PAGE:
Obama, Saudi King Put Warm Gloss over Differencesإقرأ هذا الخبر بالعربية
U.S. President Barack Obama welcomed Saudi Arabia's King Salman for a first and long-delayed White House summit Friday, marked by warm public words amid clashing views on Middle Eastern crises.
Obama made the rare move of greeting the 79-year-old monarch at the doors of the White House, as he hailed the "longstanding friendship" between the two countries.
Salman's inaugural visit as king -- originally scheduled for May and cancelled by Riyadh -- has been billed as a way of putting relations back on a more stable footing.
In the Oval Office, Obama was effusive, saying he wanted to "once again reaffirm not only our personal friendship, but the deep and abiding friendship between our two people."
For his part Salman said his visit was a "symbol of the deep and strong relationship that we have with the United States."
These meetings normally end in "some kind of public statement that puts as positive a spin as possible on the meeting," said Anthony Cordesman of the Center for Strategic and International Studies.
"Both nations are close strategic partners in spite of their differences, and both states need each other."
- Deep disagreements -
But behind the warm public statements, there are deep disagreements on Syria and Yemen as well as lingering Saudi doubts about the nuclear deal with Iran.
Saudi Arabia publicly voiced tepid support for the Iran deal, but privately expressed grave misgivings that the nuclear agreement may legitimize their arch-foe Iran.
Obama acknowledged only that the two sides would have much to discuss.
"This is obviously a challenging time in world affairs, particularly in the Middle East," Obama said, saying the pair would discuss a "wide range of issues."
Obama said the two sides "share concerns" about the need to restore a functioning government in Yemen and relieve an urgent humanitarian crisis.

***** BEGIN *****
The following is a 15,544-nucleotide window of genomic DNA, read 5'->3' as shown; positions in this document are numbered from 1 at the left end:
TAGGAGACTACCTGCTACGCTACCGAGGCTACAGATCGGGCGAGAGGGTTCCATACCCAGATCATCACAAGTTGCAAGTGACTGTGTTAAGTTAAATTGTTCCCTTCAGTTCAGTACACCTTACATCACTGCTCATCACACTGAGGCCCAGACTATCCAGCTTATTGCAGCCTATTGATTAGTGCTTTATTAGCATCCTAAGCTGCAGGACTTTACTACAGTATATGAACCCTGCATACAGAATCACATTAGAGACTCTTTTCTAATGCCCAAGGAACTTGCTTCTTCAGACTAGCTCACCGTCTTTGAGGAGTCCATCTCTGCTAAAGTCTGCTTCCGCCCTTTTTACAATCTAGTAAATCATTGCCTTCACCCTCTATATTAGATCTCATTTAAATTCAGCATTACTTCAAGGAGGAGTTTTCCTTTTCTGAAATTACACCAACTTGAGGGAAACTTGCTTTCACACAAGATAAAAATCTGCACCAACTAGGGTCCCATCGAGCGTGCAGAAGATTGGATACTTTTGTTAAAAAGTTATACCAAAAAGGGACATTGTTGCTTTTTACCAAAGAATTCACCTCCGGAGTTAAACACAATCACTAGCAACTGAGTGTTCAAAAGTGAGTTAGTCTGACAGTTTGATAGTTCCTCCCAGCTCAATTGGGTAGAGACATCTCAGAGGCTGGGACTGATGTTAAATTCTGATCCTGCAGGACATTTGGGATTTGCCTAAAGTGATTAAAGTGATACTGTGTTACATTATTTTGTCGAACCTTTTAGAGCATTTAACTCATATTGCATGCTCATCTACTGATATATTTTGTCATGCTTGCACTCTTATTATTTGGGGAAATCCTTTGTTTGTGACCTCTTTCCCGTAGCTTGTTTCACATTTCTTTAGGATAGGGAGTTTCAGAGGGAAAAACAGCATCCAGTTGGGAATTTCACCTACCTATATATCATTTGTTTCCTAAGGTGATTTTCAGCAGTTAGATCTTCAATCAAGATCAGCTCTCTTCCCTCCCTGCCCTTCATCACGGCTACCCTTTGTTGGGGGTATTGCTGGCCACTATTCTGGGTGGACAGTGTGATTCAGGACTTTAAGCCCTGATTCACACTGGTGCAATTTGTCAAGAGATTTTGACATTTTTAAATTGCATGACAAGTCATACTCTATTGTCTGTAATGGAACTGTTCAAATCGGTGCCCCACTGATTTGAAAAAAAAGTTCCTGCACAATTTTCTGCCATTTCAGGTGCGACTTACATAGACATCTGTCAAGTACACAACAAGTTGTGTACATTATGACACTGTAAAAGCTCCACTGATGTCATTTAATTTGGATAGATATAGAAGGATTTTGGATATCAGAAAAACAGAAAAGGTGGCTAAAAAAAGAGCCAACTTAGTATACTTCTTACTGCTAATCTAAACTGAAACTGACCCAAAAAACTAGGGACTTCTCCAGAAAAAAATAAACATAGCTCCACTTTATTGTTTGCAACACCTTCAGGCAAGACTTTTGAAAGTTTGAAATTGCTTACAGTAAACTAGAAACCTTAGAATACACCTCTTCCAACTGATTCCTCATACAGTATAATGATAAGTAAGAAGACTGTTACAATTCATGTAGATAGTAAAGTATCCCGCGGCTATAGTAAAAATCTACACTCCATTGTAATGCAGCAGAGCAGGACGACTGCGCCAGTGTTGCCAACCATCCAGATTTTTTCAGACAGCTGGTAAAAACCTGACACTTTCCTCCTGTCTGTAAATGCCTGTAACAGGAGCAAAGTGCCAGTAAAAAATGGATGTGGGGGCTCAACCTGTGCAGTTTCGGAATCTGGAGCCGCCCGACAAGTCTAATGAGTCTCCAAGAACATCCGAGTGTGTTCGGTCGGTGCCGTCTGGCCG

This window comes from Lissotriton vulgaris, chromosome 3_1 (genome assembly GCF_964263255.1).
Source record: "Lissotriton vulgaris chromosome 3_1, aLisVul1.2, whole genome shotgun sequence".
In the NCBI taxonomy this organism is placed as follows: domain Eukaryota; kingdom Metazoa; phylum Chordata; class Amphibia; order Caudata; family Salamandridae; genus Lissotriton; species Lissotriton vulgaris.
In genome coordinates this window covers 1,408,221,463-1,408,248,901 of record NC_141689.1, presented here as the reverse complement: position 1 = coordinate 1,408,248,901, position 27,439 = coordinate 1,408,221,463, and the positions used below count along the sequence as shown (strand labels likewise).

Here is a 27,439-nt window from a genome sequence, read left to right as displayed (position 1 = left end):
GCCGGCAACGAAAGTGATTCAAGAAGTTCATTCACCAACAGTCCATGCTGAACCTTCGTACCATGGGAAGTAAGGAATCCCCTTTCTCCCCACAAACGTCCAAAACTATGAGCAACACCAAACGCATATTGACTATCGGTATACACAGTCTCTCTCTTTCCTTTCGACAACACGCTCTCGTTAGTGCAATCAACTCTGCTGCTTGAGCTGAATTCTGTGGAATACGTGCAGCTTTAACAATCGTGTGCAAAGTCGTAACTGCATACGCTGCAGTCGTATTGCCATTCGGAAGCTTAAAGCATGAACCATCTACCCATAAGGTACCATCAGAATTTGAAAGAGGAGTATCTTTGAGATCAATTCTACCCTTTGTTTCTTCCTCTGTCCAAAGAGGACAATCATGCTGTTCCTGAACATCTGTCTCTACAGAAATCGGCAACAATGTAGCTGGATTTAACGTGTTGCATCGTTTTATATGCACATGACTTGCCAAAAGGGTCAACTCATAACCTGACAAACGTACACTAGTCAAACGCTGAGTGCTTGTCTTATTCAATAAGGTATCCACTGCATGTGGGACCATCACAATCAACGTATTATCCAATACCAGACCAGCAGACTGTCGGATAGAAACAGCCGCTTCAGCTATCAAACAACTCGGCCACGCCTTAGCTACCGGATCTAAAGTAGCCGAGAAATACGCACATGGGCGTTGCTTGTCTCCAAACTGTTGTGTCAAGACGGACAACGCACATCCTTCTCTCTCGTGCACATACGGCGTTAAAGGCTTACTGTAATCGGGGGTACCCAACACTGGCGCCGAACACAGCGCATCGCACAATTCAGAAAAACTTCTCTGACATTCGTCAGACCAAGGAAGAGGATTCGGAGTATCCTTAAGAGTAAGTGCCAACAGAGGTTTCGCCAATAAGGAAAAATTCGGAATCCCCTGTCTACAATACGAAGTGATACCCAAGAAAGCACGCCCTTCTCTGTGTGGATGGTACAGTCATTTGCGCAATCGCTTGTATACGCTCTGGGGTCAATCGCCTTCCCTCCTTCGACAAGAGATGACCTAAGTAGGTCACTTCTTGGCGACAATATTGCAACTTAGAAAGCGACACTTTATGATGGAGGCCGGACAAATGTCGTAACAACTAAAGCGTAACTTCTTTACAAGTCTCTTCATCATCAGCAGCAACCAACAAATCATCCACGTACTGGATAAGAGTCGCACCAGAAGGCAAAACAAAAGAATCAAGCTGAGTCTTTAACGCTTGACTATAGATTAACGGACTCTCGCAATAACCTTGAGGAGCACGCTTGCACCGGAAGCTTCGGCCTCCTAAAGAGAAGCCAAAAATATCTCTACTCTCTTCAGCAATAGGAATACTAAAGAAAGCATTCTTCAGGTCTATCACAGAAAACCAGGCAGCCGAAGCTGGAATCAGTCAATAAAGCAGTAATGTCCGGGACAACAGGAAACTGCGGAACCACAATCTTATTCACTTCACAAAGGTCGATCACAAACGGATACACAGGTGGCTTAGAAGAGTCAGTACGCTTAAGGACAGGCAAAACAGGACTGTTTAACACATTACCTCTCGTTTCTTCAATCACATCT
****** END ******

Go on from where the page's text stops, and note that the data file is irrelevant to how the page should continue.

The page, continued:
Saudi Arabia began a bombing campaign in Yemen to oust Iranian-backed rebels soon after Salman and his son and defense minister, Deputy Crown Prince Muhammad, came to power.
The United States has supported that effort, but has repeatedly warned about the impact the fighting has had on civilians.
Obama also said that the pair "share concerns about the crisis in Syria and will have the opportunity to discuss how we can arrive at a political transition process within Syria that can... end the horrific conflict there."
But Saudi Arabia's backing for opposition groups like Jaysh al-Islam, an amalgam of factions that include hardline Islamists, has concerned the White House.
Riyadh views Sunni fighters as a counterbalance to the Iranian-backed Shia militias helping prop up Bashar Assad.
"The kingdom sees the conflict against the Iranian-supported Assad regime as an extension of the wider Persian-Arab rivalry" said Simon Henderson of the Washington Institute for Near East Policy.
Ahead of the meeting senior Obama foreign policy aide Ben Rhodes said the White House wants to make sure both countries "have a common view" on which Syrian opposition groups get support.
"We are looking to isolate more extremist elements of the opposition, that's been an ongoing conversation with Saudi Arabia," he said.